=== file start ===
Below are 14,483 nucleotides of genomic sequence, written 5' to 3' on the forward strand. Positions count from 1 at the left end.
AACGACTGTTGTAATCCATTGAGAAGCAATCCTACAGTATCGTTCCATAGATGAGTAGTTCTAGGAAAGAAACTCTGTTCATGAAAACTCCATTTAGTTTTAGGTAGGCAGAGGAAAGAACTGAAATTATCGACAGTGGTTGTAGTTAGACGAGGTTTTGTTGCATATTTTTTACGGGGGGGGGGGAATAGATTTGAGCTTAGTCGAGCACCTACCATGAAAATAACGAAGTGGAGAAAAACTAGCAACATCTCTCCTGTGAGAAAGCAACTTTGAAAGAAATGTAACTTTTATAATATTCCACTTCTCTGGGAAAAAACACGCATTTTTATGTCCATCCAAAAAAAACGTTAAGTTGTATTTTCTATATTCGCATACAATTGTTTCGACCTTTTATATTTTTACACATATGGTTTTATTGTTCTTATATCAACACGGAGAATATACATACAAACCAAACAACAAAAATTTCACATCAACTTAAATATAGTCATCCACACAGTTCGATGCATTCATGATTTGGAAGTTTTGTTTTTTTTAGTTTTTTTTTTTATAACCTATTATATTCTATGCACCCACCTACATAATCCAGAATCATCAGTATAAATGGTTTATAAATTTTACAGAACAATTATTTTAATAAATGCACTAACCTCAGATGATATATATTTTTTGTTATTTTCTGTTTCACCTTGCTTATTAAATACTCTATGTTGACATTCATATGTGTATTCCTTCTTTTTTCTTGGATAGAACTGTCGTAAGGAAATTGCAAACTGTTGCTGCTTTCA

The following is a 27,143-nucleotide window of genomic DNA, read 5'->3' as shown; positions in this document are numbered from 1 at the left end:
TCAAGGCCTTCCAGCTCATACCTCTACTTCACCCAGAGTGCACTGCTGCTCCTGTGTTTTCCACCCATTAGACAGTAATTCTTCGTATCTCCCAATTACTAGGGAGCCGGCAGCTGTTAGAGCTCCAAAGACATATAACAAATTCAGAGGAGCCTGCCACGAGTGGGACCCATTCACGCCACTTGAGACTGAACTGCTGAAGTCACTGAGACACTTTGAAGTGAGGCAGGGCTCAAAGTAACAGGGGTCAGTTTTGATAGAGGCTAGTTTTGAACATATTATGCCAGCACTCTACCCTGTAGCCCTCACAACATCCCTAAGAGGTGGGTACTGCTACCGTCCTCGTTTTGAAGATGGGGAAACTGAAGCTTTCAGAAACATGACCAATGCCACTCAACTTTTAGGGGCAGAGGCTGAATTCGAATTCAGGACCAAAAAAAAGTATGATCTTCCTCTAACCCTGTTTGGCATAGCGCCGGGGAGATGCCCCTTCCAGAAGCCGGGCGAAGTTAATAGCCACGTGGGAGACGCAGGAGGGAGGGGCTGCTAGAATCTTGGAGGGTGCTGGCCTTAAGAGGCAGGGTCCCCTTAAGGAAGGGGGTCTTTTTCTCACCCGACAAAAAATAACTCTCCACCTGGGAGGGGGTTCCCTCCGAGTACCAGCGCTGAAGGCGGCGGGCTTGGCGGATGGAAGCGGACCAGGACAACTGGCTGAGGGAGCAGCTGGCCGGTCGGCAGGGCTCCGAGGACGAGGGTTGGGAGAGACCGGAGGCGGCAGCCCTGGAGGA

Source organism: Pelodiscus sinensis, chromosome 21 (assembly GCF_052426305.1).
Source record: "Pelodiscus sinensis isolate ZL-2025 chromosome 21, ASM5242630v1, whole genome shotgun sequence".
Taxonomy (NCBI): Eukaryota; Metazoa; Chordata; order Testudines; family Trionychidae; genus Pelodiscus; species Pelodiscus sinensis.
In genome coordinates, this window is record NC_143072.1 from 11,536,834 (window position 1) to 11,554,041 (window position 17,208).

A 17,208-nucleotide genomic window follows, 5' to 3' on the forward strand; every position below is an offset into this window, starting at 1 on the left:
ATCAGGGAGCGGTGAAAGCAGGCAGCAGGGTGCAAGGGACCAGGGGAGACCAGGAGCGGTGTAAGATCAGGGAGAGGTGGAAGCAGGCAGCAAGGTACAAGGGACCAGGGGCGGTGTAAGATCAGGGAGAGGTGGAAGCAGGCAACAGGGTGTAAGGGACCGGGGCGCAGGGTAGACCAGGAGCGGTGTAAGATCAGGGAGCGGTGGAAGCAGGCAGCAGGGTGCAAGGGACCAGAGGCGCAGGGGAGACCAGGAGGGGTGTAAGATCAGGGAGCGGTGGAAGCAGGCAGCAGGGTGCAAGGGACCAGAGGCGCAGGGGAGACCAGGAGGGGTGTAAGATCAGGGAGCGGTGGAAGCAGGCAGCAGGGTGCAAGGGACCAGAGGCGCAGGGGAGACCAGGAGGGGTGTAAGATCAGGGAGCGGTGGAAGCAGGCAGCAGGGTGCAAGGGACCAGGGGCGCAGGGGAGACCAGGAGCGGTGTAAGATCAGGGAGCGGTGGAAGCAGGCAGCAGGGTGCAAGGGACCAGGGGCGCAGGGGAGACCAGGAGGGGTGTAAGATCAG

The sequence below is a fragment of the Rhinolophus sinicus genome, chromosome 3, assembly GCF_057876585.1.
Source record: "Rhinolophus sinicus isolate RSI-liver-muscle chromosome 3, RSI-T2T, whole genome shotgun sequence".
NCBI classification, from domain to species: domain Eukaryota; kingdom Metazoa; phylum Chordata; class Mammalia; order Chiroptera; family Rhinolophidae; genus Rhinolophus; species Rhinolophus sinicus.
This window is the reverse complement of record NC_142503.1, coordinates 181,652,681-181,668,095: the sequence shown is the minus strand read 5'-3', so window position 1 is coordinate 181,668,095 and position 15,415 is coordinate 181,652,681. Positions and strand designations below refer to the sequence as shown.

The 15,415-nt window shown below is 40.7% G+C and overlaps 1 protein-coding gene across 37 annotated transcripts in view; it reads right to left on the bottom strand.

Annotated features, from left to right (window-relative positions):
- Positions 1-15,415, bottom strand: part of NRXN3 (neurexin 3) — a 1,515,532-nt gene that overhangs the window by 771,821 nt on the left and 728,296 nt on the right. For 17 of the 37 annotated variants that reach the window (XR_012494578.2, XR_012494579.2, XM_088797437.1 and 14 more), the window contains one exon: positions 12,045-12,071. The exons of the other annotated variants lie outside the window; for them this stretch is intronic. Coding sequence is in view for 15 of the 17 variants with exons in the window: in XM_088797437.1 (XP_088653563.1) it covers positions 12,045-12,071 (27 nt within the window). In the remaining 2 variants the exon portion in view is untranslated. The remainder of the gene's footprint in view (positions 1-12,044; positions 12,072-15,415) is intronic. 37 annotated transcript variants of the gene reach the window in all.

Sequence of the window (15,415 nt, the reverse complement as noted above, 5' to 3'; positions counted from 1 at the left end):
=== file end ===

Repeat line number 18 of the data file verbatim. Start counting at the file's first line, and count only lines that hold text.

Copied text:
Sequence of the window (15,415 nt, the reverse complement as noted above, 5' to 3'; positions counted from 1 at the left end):